São Bento Railway Station is located in the city of Porto, in Portugal. Inaugurated in 1916, the historical station is known for its tile \”azulejo\” panels that depict scenes of the History of Portugal. It is located in the Almeida Garret Square, in the centre of the city.
It remains in regular use as a railway station, served by trains operated by Comboios de Portugal. The interior walls of the station are lined with a large mosaic made with about 20,000 tiles, they\’re the work of artist Jorge Colaço date from 1905–1916, the first tiles were put up on 13 August 1905.
These tiles represent with striking drawings, historical scenes of Portugal, as well as illustrations chronologically the evolution of transportation and some everyday scenes of the city.
The station is built on the site of an old Benedictine monastery, named Sao Bento de Ave Maria, dating back to the 16th century, though the original building burnt down in 1783 and its replacement was poorly cared for, it too finding itself in a serious state of disrepair at the end of the 1900s. With the expansion of the railways, it was decided the site should be the new home of Porto’s mainline station, and work began on the terminal building in 1900. The first stone was laid by King Carlos I to underline his support of the project, the design of which was entrusted to the local architect, Jose Marques da Silva in French Beaux-Arts style.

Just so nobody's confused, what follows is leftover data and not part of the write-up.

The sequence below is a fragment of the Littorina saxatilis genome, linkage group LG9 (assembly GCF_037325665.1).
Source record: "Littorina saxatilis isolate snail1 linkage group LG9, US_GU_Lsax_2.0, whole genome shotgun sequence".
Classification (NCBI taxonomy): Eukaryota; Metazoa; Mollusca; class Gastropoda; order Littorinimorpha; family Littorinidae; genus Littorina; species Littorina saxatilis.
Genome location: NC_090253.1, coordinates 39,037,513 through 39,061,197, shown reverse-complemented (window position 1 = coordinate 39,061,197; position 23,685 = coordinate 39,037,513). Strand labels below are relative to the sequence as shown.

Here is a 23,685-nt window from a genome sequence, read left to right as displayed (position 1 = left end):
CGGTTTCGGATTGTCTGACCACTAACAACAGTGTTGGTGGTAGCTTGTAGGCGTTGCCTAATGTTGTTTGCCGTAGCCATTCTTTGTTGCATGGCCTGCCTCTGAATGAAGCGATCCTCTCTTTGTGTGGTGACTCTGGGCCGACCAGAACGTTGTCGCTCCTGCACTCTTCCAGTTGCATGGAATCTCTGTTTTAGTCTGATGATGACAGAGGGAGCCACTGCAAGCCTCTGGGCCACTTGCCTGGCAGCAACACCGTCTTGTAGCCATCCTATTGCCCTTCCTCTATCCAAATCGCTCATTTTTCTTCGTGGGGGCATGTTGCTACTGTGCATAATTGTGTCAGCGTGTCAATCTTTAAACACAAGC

Considering they are now a century old, the tiles have withstood the test of time superbly. The sight of the floor-to-ceiling decoration in 20,000 blue and white tiles is breathtaking when you enter the station, and no matter how many times you return their impact is undiminished.
Many visitors to this city in northern Portugal are likely to use Sao Bento Train Station for their everyday journeys around the city, but it is well worth a visit in its own right in order to fully appreciate its splendour.
The most remarkable panels are those showing King João I and Queen Philippa of Lancaster by the city\’s cathedral in 1387, Prince Henry the Navigator conquering Ceuta in Morocco, and a representation of the Battle of Arcos de Valdevez. Trains arrive here and depart to the major cities of the north of Portugal, while the service to Lisbon is at Campanhã Station which is easily reached by Metro from the center of Porto, including from Sao Bento Station.